Living up to its dream of “feeding people, body and soul”, the Community Church of Keyport broke ground on Saturday JULY 20th to construct an addition onto their social hall that will serve as the new Community Center of Keyport Ministerium Food Pantry. The $319,000 project extends the square footage of CCK’s historic Fellowship Hall, so that KMFP can relocate from its outgrown space in St. Mary the Virgin Episcopal Church.
The 2,403 sq. ft. Community Center will anchor social services, education programs, and food distribution to over 200 families per month from more than 20 towns in the Monmouth County / Bayshore area. KMFP will better serve its clients, with private offices to assure confidentiality, more refrigeration and freezer capacity, public restrooms, and a space for donated clothing. The new larger facility will allow the KMFP to utilize more volunteers and improve its services to people in need.
The relocation has been ten years in the making. Countless hours of fundraising efforts by the nine partner churches comprising KMFP have raised over $208,000 in private donations toward the construction. The project also received a Community Development Block Grant from Monmouth County for $134,375. Keyport Community Church is providing the land for the Center as a lease to KMFP of $1 per year.
Congressman Frank Pallone addressed the happy crowd in attendance at the groundbreaking, thanking the church for stepping up to become the host site for the important work of the KMFP. Speakers included: CCK Pastor Dawn Seaman, Pastor Matt Thiringer, President of the KMFP Board of Trustees, Project Manager Kevin Kernahan, and KMFP Executive Director Isaiah G. Cooper with whom the project was born.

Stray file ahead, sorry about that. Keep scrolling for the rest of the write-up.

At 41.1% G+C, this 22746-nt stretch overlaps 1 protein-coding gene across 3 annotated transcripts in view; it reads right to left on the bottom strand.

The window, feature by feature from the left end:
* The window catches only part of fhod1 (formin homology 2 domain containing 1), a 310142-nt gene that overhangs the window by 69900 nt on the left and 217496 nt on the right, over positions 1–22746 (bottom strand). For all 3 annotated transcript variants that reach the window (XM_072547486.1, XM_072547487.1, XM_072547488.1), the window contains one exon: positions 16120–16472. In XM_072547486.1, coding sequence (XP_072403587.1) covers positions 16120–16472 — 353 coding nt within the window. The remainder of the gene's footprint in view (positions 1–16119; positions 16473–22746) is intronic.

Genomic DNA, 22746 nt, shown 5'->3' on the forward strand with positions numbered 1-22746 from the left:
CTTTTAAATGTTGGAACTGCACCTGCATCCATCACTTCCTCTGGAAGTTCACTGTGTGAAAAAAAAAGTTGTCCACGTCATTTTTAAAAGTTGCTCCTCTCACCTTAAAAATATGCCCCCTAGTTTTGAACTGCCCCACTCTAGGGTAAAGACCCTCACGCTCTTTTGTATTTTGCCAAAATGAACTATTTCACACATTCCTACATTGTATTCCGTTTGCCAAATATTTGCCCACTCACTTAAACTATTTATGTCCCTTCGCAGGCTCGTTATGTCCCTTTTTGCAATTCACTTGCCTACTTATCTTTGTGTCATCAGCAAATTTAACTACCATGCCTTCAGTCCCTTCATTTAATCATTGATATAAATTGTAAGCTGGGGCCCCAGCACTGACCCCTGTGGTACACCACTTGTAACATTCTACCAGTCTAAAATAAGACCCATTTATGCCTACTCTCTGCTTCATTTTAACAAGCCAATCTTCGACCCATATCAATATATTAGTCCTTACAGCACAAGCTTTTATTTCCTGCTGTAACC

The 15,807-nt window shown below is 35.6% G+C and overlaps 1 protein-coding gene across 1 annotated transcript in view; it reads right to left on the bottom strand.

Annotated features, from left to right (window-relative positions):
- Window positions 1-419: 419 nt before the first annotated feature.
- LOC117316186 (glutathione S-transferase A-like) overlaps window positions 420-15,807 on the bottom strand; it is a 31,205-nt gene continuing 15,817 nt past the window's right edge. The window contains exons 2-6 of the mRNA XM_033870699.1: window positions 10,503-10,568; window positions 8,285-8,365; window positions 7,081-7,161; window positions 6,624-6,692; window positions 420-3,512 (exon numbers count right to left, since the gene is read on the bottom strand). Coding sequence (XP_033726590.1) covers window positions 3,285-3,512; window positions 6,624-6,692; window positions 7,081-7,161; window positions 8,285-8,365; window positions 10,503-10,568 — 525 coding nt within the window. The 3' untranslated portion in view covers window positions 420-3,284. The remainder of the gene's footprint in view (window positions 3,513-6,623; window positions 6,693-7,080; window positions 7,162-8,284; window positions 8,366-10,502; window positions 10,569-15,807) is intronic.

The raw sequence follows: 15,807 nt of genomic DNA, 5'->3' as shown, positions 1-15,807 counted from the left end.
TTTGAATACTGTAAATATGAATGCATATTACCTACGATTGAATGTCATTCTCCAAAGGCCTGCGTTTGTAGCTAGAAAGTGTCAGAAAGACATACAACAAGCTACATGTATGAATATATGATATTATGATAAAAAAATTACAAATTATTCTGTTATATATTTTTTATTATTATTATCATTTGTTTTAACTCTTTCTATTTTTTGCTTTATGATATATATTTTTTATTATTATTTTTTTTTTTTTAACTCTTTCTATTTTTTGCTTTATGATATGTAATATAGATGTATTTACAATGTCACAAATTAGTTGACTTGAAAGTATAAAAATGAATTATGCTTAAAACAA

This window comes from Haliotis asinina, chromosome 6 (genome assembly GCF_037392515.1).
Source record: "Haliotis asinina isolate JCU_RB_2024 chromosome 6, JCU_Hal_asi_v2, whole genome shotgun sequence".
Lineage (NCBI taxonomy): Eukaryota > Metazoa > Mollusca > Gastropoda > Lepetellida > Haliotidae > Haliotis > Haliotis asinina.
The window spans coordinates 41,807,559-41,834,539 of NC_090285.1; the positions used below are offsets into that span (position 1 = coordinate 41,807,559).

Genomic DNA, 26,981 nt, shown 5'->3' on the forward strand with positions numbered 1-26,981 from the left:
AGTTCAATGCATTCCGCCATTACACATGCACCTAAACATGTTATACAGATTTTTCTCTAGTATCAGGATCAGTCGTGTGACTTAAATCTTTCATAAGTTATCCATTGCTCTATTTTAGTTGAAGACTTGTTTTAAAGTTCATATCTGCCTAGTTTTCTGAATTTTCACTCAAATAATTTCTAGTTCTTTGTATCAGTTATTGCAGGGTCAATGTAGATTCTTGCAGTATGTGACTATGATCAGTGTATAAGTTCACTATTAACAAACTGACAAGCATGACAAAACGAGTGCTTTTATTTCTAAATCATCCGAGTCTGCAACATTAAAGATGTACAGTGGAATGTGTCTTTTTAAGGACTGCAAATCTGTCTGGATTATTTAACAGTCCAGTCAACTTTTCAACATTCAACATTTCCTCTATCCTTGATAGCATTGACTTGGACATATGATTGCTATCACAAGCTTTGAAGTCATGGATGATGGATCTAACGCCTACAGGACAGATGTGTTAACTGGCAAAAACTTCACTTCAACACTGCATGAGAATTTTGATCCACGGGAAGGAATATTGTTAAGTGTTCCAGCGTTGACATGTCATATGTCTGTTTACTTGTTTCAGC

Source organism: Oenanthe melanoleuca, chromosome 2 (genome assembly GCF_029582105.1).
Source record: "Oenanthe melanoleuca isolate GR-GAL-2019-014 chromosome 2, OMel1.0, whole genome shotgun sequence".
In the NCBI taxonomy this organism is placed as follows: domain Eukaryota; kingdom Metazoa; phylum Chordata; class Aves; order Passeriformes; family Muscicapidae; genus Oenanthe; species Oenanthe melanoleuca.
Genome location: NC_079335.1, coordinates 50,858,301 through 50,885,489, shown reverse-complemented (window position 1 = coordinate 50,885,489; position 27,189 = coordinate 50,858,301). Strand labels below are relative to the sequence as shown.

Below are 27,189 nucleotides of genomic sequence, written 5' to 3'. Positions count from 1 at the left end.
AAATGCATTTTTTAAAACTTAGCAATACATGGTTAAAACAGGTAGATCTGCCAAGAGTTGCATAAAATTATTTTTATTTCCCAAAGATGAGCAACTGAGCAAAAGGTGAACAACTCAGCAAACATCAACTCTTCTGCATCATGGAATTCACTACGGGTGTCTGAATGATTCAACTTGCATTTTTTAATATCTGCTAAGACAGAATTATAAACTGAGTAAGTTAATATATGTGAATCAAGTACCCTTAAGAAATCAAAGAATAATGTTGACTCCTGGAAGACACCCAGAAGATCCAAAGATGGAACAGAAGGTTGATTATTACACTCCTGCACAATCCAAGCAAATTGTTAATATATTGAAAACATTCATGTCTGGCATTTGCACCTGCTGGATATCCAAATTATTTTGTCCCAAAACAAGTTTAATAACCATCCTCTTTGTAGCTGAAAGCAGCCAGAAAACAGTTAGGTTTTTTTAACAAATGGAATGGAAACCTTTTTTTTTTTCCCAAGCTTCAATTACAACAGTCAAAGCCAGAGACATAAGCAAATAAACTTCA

In a serendipitous blessing, CCK also recently became the new home of the Bayshore Lunch Program. Its co-directors, Doreen Minutella and Nancy Mester, are thrilled with the church kitchen and fellowship hall in which to carry out their ministry. “This is our passion. We love feeding people, and we just love helping people,” Nancy explained. The two women and their 50 volunteers have been providing midday food to those in economic hardship for 16 years, and lost their previous space after Hurricane Sandy.
With the presence of both the KMFP Community Center and the Bayshore Lunch Program taking place on the grounds of Community Church of Keyport, the congregation is fulfilling its potential to love and serve its neighbors. The church planted a big garden on its grounds this year; all the plants were donated by a member of another church. Many people are working together at the site of CCK to make a supportive and effective community for anyone in need. As summed up by Pastor Dawn Seaman, “I feel so affirmed in ministry here. We see that our community service is leading to revitalization.”